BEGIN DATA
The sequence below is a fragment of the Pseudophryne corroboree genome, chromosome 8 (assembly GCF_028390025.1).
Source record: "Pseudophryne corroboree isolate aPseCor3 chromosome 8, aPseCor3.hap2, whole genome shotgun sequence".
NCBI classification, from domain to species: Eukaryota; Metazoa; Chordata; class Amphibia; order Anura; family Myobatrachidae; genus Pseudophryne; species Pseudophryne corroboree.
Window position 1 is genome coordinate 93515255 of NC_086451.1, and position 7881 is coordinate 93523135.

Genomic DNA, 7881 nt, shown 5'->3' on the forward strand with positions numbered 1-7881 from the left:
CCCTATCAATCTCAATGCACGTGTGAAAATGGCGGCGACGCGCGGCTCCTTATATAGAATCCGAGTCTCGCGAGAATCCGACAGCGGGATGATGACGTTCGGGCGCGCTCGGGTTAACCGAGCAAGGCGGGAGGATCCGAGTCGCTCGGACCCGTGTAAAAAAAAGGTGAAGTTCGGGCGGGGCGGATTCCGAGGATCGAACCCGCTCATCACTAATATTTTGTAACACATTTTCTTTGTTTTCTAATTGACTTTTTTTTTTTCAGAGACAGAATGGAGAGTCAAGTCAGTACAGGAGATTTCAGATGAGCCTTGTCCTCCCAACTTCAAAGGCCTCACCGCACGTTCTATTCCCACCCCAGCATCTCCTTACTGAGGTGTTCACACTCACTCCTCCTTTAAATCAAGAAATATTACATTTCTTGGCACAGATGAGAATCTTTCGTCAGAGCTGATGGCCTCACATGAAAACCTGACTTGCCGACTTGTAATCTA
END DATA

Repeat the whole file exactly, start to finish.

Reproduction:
The sequence below is a fragment of the Pseudophryne corroboree genome, chromosome 8 (assembly GCF_028390025.1).
Source record: "Pseudophryne corroboree isolate aPseCor3 chromosome 8, aPseCor3.hap2, whole genome shotgun sequence".
NCBI classification, from domain to species: Eukaryota; Metazoa; Chordata; class Amphibia; order Anura; family Myobatrachidae; genus Pseudophryne; species Pseudophryne corroboree.
Window position 1 is genome coordinate 93515255 of NC_086451.1, and position 7881 is coordinate 93523135.

Genomic DNA, 7881 nt, shown 5'->3' on the forward strand with positions numbered 1-7881 from the left:
CCCTATCAATCTCAATGCACGTGTGAAAATGGCGGCGACGCGCGGCTCCTTATATAGAATCCGAGTCTCGCGAGAATCCGACAGCGGGATGATGACGTTCGGGCGCGCTCGGGTTAACCGAGCAAGGCGGGAGGATCCGAGTCGCTCGGACCCGTGTAAAAAAAAGGTGAAGTTCGGGCGGGGCGGATTCCGAGGATCGAACCCGCTCATCACTAATATTTTGTAACACATTTTCTTTGTTTTCTAATTGACTTTTTTTTTTTCAGAGACAGAATGGAGAGTCAAGTCAGTACAGGAGATTTCAGATGAGCCTTGTCCTCCCAACTTCAAAGGCCTCACCGCACGTTCTATTCCCACCCCAGCATCTCCTTACTGAGGTGTTCACACTCACTCCTCCTTTAAATCAAGAAATATTACATTTCTTGGCACAGATGAGAATCTTTCGTCAGAGCTGATGGCCTCACATGAAAACCTGACTTGCCGACTTGTAATCTA